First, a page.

In amongst all of this, the CBRRA attempted to broker a solution to the matter that would have seen the Prep School sub-leasing a portion of the Bowling Club leased land. This initiative was supported by Cllr Marga Haywood and MPL Mark Wiley. Johan van Papendorp of CBRRA Manco did basic sketches of the shared proposal, using the existing parking lot for additional classrooms and formal parking, which appeared to find favour with all parties. However, the matter stalled – with both sides claiming fault on the part of the other. For the purposes of progress, this was of course extremely unhelpful.

I’ll give you 2 examples from either side:

  • The school has a high number of pupils enrolled who do not live in the area. This might be true but that is a matter with which the school must deal and the CBRRA accepts that there is a need to expand the campus.
  • The Bowling Club was rumoured to have only about 30 members and had to borrow players from other clubs to make up competitive teams. Actually, the club has over a hundred members, is the only bowling club in the WP that is growing its membership and has over thirty players who compete in WP open competitions. This doesn’t of course include the social players. 

The main thrust of the School is that the CBBC has stalled negotiations – but given that the School made an official appeal to the City in August 2011 to cancel the CBBC lease, it cannot be argued that the School were negotiating in good faith. Effectively, the School were asking the Bowling Club to negotiate its own demise, which is nonsensical.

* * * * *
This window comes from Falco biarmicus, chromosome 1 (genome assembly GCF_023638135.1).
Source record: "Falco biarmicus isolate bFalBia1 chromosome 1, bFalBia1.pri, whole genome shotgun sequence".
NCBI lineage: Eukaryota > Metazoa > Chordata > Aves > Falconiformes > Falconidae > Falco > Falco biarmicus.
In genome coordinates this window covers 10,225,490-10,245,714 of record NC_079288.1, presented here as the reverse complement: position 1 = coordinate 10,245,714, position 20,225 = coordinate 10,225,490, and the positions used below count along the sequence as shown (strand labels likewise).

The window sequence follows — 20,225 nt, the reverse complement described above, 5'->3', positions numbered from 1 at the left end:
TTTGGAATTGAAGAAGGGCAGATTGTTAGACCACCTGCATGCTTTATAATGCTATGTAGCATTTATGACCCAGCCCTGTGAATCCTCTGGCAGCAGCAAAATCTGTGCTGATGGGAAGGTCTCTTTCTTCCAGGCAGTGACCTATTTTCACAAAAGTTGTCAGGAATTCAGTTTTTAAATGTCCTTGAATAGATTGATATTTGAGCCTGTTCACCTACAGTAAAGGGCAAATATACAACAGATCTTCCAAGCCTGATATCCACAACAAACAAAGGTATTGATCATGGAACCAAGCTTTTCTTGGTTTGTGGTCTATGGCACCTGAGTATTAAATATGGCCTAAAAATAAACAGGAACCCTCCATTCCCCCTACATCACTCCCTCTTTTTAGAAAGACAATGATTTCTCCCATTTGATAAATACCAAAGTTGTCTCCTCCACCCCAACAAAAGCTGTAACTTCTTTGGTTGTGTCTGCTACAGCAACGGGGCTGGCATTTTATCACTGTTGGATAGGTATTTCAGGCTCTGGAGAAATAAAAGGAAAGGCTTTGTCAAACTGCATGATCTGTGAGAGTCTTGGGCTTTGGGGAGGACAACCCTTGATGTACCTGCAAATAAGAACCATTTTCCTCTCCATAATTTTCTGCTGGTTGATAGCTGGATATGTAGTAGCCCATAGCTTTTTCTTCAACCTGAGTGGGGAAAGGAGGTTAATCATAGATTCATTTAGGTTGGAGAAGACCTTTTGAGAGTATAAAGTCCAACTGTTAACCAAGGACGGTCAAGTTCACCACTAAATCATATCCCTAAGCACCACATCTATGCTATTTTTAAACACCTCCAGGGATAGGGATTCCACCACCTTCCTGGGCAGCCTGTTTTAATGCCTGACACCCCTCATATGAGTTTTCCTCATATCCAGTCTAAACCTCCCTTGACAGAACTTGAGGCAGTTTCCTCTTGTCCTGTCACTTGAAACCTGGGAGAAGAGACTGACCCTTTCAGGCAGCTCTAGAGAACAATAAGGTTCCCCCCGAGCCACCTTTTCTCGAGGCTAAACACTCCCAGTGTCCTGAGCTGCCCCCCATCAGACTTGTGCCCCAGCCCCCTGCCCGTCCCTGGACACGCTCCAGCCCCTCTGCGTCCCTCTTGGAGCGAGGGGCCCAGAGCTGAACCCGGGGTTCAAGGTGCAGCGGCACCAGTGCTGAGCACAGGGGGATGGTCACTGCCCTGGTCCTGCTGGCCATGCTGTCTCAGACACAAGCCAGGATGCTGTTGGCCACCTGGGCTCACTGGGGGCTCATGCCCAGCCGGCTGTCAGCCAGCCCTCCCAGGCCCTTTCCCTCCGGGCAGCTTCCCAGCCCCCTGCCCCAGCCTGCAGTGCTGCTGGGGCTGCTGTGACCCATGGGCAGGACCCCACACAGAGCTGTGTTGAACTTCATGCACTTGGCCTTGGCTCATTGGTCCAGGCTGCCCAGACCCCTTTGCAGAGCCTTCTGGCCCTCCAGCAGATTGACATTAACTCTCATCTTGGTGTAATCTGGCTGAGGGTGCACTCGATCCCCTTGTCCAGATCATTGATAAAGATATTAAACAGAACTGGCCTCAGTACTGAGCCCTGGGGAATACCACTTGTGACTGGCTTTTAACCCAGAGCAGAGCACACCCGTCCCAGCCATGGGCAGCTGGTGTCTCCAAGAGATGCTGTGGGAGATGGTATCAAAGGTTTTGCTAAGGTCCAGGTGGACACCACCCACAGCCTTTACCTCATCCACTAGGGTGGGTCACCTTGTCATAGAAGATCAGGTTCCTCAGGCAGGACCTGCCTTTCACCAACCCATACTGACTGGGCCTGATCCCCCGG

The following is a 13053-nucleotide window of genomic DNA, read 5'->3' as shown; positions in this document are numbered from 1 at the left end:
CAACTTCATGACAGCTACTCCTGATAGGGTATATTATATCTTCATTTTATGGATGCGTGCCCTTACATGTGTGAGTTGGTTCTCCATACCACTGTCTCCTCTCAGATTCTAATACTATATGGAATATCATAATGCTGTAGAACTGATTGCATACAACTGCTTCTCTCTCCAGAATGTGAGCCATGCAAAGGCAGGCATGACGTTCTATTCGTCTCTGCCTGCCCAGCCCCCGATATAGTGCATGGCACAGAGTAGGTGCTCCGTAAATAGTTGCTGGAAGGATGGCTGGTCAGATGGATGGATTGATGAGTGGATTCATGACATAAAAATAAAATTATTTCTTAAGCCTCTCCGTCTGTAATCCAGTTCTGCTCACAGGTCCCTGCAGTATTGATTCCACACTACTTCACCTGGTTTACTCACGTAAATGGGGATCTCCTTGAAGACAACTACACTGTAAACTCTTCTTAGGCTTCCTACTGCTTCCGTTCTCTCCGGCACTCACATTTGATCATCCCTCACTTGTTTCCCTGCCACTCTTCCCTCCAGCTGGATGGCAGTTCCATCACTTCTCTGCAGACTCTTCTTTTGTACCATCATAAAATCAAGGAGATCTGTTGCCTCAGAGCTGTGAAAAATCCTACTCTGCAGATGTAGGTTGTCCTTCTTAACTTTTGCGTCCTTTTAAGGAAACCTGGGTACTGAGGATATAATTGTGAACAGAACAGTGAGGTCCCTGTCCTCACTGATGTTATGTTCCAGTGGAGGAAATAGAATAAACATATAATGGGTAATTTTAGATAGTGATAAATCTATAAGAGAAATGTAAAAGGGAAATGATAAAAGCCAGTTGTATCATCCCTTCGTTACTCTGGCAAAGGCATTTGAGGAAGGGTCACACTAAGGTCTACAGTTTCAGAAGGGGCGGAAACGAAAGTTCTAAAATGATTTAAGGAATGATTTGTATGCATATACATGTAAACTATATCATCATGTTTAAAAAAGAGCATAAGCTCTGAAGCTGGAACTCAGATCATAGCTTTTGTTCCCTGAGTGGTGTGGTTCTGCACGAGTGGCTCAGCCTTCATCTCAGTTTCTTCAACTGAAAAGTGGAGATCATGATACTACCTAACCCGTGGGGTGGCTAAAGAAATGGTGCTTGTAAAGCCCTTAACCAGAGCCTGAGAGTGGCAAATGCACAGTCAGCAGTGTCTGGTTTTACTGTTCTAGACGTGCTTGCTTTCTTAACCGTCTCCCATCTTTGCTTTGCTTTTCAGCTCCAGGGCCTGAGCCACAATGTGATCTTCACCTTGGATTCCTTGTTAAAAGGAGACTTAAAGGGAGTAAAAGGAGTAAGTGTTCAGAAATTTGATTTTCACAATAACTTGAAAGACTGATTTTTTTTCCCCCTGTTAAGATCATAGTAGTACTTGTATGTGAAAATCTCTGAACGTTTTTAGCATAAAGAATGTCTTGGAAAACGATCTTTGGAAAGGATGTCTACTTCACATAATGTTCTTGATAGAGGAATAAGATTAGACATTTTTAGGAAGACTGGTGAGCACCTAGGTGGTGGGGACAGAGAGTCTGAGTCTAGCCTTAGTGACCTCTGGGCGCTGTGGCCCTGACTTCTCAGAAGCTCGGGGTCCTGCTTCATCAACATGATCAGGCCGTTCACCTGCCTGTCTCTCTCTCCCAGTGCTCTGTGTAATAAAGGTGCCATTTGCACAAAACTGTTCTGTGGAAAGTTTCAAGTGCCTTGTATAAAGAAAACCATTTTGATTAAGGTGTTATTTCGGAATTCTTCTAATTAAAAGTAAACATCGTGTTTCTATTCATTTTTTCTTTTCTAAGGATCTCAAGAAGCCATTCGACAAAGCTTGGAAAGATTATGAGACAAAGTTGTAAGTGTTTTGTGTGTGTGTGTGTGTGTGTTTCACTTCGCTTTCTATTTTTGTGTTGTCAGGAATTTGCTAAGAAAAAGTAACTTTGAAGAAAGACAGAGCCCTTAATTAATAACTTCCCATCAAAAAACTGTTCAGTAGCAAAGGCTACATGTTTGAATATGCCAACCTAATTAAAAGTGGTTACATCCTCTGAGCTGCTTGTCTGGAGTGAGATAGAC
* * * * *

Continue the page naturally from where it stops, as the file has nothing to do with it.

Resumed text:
But, as I said, this is not helpful when we are attempting to address the real needs of two important community bodies in our village.

In late 2012, reps of the school and CPG lobbied DA parliamentary leader, Lindiwe Mazibuka and shadow finance minister, Tim Harris, to support their cause. Following on this, in April 2013, a meeting was held with Premier Zille, the school and MEC Robin Carlisle. The Premier indicated her support for the school and suddenly, the City’s mayoral committee seemed to change its tune and was now interested in selling off the land to the Province.

Alarmed by this level of political interference in local civic matters – and given that here had been no reference of this matter to the community of Camps Bay – the CBRRA addressed a letter to Premier Zille on 23 June 2013, seeking her support in reaching a sensible, community-based solution. The CBRRA has not been accorded the courtesy of a reply from the premier’s office, which is concerning to say the least.